Photograph courtesy of USFWS Mountain-Prarie/Flickr

A new study, focused originally on mountain lion predation of peninsular bighorn sheep in Southern California, reveals a surprisingly low survival rate among mountain lions, according to The Wildlife Society. “Our data started suggesting, part way through the study, that the survival rates were probably lower than we would’ve expected,” said T. Winston Vickers, an associate veterinarian for the Wildlife Health Center, at University of California, Davis, who helped write the report.

The annual survival rate of lions in the region was documented at nearly 56 percent, an abnormally low percentage, given the lion’s protected status, which criminalizes hunting the cats in California. However, the study, published in PLOS ONE, found that habitat fragmentation was the leading cause of lion mortality. Since 2001, for example, only one mountain lion has been known to successfully cross California’s Interstate 15 from east to west.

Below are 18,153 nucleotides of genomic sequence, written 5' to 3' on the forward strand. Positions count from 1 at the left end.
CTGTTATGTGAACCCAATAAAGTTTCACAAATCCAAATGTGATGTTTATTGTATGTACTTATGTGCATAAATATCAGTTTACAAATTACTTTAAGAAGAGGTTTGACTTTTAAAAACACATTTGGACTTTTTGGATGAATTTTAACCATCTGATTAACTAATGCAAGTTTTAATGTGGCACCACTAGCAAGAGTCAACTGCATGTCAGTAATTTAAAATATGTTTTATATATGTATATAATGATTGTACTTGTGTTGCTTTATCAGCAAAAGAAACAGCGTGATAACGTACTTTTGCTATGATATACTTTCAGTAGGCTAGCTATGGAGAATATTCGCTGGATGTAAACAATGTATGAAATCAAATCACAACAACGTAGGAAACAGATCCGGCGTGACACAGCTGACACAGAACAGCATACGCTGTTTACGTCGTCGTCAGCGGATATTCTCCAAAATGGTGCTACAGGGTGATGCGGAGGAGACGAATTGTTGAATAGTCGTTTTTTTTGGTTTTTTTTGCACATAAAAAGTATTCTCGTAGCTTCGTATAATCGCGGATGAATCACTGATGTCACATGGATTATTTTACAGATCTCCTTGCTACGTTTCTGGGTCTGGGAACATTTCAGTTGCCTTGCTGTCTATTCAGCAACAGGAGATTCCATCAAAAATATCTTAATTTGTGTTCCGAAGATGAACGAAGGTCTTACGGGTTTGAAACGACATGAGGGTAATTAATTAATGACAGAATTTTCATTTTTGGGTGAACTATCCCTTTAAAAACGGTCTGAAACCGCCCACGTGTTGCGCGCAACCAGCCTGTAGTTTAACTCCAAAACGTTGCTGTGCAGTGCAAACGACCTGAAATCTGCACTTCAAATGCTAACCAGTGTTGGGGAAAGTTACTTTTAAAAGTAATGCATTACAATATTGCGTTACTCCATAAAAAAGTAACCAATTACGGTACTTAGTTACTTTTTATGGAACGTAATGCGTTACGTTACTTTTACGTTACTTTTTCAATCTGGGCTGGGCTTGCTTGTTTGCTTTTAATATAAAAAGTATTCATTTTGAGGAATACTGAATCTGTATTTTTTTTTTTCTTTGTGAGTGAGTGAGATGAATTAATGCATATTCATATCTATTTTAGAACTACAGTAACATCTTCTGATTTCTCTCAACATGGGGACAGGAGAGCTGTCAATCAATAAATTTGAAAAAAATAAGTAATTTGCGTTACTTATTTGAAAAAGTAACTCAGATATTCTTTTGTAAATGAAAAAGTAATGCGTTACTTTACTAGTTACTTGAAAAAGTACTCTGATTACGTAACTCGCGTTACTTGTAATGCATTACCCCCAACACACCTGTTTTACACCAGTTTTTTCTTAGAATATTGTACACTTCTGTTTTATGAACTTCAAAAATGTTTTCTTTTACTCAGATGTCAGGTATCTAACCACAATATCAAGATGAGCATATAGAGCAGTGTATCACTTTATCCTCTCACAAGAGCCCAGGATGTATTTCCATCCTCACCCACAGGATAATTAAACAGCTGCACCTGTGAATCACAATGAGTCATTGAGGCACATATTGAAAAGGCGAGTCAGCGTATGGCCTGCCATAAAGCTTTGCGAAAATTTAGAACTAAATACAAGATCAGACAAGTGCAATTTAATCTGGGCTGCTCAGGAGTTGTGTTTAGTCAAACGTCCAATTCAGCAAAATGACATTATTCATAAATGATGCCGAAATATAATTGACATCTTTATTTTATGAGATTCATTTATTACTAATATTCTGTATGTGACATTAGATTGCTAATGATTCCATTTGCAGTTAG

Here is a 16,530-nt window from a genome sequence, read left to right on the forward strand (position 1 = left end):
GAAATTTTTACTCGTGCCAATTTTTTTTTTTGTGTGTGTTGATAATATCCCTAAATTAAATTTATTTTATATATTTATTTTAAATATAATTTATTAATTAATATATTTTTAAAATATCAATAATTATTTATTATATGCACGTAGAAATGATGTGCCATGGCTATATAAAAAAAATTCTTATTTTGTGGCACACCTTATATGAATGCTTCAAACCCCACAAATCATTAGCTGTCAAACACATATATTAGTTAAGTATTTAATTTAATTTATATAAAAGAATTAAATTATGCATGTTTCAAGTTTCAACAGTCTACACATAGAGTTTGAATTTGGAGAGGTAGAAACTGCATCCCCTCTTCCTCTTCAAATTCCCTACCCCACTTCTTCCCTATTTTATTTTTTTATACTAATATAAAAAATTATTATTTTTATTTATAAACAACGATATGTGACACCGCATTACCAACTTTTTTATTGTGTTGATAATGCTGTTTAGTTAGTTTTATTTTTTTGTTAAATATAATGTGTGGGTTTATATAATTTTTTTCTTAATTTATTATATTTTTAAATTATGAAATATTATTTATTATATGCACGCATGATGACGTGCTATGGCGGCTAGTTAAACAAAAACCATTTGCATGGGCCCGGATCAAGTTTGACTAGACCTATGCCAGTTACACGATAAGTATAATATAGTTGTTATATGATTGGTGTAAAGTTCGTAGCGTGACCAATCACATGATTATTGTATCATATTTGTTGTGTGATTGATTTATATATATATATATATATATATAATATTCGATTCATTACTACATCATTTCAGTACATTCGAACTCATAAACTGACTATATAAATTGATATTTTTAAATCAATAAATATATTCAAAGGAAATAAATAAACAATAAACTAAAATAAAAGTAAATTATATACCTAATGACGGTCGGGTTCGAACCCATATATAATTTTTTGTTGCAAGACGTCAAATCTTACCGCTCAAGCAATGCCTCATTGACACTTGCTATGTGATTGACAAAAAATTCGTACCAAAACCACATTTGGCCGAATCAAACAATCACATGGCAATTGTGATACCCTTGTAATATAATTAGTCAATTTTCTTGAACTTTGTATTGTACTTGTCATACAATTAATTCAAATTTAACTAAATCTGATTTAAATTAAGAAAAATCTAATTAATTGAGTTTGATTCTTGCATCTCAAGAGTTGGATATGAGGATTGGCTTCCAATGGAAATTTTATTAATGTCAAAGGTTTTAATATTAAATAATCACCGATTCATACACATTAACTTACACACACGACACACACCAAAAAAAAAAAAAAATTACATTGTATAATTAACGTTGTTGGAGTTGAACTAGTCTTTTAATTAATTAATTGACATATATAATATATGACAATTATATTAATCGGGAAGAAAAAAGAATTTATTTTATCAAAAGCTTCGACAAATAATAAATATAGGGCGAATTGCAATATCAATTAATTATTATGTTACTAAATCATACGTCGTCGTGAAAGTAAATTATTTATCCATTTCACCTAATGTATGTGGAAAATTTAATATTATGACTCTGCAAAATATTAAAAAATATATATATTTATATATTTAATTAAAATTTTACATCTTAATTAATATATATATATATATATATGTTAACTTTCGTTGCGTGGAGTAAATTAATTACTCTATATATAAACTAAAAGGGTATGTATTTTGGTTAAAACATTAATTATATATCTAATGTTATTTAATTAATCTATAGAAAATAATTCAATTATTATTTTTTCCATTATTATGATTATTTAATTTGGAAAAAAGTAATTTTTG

Other studies have shown that high-traffic areas offer few passageways for wildlife, causing most animals to turn back from roadways instead of crossing them. Animal fatalities are more common in lower-traffic areas, though, where animals attempt to cross but misjudge vehicle speed. Depredation permits were the second leading cause of death for mountain lions, the study notes. Other causes include human-induced wildfires, illegal shootings, and public-safety removals.

“We would’ve expected some human-induced mortality,” said Vickers, “But we were surprised to see the vehicle mortalities be so high and even higher than the depredation permits. The lesson is look decades down the road. There are a lot of efforts still to build and secure more corridors and more land. But the challenges are significant once the land is broken up into smaller parcels.”